What do you look for in a friendship?
Someone to trust with your secrets, going to parties, laughing, chatting, dancing with and making exciting plans together? This is the list my wonderful friend Isabella gave me as her favourite things about friendship.
This inclusify post is all about companionship. Combating loneliness is something a number of charities are currently trying to do, but mainly for elderly individuals. This is so important because social isolation can lead to health complications, both mental and physical.
A less addressed topic is loneliness for individuals with diverse learning needs and abilities. My co-writer today is my lovely friend Isabella, who would like to share her experiences around friendship and her transition from school to college. Bella is a 17 year old student and has a brand new part time job in a digital marketing company called Brainlabs; she also has Downs Syndrome.
A lot of people have admitted to me in the past that they do not know how to approach individuals with diverse learning abilities and this is mostly due to a lack of exposure. In my opinion there is one very simple thing you can do, and that is talk to that individual as you would anyone else out in public, at school, at work and so on. People who happen to have disabilities want to and CAN contribute to society to the same effect as anyone else through relationships, employment and in an abundance of other ways.
We have all experienced a time when we’ve approached someone and were rudely dismissed, or happened to notice a subtle eye roll. Just because someone has a neurodiverse condition doesn’t mean they won’t notice, or feel the same way you did in that moment.
Sadly, Bella has had first-hand experience of extreme unkindness as well as the positive friendships she has now. She has agreed to share her stories with me to help me gain awareness for this topic.
She tells me ‘girls bullied me at [my old school], they kicked me [and it made me] sad when people hurt me.’ In the past, people have ‘[called her] names, [but she tries to] focus [on something else] and ignore them [as much as possible even though it still] makes [her] sad.’ Isabella used to attend a mainstream secondary school where sometimes other children would ‘laugh at [her] work [and] call [her] names.’
At Bella’s old school, she ‘didn’t have friends’ but now she ‘likes [her] new college because [she has] lots of friends.’ She is really ‘happy with them and [looks] forward to college to see them and [her] teachers.’
Now Isabella is in a more inclusive environment with kind friends, she ‘knows more social skills’ and feels more confident. Her friends and teachers have given her encouragement to take part in extra-curricular activities such as ‘swimming, boccia, basketball, youth club’ (which she attends with a school friend) and many more after college clubs in which she tells me she has made lots of new friends.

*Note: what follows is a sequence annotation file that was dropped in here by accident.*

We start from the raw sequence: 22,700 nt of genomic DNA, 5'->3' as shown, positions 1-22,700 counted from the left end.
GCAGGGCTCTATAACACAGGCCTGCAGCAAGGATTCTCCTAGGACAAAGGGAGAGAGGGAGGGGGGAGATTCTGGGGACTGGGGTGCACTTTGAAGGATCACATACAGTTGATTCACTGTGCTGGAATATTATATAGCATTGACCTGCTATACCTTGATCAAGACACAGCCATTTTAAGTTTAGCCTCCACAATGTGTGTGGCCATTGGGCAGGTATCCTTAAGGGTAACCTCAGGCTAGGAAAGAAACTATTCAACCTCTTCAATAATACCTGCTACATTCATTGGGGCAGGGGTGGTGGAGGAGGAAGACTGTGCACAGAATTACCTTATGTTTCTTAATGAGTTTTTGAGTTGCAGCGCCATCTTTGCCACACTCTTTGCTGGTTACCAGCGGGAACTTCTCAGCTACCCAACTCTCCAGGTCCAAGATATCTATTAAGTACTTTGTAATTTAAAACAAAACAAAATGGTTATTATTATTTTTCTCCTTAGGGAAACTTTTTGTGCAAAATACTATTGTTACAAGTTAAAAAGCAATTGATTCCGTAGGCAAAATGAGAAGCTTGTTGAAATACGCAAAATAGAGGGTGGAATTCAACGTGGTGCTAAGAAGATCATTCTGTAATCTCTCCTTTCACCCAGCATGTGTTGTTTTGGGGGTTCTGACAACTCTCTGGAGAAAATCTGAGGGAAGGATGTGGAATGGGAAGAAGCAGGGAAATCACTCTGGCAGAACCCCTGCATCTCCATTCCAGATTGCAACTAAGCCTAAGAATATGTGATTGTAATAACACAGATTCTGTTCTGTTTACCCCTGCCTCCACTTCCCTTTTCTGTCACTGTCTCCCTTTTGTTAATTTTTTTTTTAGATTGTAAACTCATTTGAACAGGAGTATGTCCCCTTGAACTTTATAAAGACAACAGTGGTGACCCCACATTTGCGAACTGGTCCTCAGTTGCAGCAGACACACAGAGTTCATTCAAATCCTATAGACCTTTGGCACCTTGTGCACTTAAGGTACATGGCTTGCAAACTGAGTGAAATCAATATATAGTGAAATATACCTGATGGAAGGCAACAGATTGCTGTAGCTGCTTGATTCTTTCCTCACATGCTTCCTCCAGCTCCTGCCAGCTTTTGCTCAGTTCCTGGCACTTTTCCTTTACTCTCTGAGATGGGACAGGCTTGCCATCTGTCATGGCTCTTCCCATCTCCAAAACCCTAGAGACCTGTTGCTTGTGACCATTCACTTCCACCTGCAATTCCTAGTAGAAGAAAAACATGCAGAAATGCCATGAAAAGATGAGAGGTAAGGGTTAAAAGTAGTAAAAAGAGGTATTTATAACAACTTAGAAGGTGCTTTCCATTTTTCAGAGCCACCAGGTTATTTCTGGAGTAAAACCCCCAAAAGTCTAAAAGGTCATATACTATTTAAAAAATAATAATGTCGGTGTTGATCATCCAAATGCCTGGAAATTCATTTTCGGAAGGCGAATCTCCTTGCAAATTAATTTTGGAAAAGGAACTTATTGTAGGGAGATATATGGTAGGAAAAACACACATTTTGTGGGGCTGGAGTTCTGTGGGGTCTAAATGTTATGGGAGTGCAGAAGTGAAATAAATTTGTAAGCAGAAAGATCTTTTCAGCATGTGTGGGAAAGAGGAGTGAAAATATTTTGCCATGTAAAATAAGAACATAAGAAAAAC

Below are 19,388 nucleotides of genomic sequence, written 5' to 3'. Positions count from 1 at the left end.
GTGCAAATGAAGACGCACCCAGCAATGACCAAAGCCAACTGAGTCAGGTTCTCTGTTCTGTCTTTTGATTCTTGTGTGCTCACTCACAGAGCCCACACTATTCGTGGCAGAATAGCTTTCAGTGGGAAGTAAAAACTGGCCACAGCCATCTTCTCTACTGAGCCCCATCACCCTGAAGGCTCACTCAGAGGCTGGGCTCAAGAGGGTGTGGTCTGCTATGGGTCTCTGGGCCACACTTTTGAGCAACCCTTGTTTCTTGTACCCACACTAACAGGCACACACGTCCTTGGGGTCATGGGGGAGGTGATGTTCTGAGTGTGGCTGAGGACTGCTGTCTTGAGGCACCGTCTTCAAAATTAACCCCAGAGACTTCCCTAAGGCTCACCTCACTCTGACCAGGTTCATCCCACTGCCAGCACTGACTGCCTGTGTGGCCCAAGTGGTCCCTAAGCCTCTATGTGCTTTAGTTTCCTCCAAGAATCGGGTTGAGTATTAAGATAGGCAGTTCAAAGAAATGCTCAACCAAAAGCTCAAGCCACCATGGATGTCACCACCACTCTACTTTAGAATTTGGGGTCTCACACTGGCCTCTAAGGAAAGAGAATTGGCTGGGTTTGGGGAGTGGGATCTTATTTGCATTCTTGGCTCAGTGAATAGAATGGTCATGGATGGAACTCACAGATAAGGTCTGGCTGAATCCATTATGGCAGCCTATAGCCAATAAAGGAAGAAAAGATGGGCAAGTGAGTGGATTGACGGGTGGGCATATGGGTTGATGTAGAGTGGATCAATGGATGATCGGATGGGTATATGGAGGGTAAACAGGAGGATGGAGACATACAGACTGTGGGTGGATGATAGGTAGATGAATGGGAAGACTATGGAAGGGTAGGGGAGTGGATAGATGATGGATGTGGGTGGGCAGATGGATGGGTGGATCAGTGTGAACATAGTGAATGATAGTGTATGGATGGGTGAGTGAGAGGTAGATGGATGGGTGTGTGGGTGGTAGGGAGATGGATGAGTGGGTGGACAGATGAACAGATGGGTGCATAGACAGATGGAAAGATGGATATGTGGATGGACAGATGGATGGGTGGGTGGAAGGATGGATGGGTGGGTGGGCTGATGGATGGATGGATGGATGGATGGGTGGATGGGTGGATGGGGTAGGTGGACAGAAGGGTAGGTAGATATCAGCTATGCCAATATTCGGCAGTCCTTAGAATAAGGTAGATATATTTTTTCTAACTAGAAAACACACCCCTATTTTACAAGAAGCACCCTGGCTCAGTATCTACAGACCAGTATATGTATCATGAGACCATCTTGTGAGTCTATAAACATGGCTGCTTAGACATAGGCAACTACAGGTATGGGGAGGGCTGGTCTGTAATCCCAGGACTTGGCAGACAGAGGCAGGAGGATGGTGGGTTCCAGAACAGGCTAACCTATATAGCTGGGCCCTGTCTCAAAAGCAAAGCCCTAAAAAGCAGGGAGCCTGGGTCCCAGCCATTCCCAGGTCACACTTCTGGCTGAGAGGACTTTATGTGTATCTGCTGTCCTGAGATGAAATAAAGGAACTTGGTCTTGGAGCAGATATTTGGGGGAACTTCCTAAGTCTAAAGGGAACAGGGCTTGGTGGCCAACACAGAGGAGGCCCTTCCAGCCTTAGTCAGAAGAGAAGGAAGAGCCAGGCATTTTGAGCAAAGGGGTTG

To the right is a photo of a medal Isabella won for a swimming competition that she wanted to share!
Isabella’s mum, Eunice, has kindly offered her thoughts:
As a parent myself, one of the most difficult things to live with is the loneliness and isolation our young people with disabilities feel.
There have been far too many times when I have walked past the school, and seen my daughter sitting on her own at lunchtimes, whilst groups of girls are all engaging with each other, not aware of my child sitting alone. It never fails to break my heart!
Bella is a very happy, sociable child who would have loved to have been included! School became a real problem, with bullying and exclusion from all things that young people like to do, eg: at the end of term when everyone goes to McDonald’s or out for something to eat, to parties, on outings etc. Bella, and all other girls with special needs were never invited!
My particular heartache is during the school holidays, when I see other young people out and about with their friends and Bella is also not part of this, it is something that makes me wonder why?
Is it fear, lack of understanding?
Will Bella and those with disabilities be a hindrance? Or, maybe, an embarrassment to be seen with them?
I do know that, not only Bella, but all children, young people and adults desire to be included and be like their peers and to be able to enjoy life like everyone else!
I am thankful every day for wonderful people like Elle, who does, and wants to make the world inclusive for all with disabilities! Thank you for seeing Bella for who she is and not her disability!
So next time if you meet a person with a disability, just say hello and talk to them!
You will be pleasantly surprised!!
Kindness also extends past ability – regardless of age, gender or nationality, even if someone is shy or very enthusiastic, no one deserves to be excluded.
Practise kindness and help make society inclusive; I guarantee you will make some new friends and benefit from it equally!
Some organisations that promote inclusion in friendships are the Newman Holiday Trust, who run week long respite holidays for children with disabilities, and Pholk, who run short breaks and days out/regular meet ups that bring people with and without disabilities together in unity as equals. I am a volunteer/soon-to-be volunteer at both of these organisations so please get in touch with any questions :)
Thank you for reading this blog post on ‘A Right to Friendship’, if you have any comments or questions please feel free to get in touch via the contact page on my website!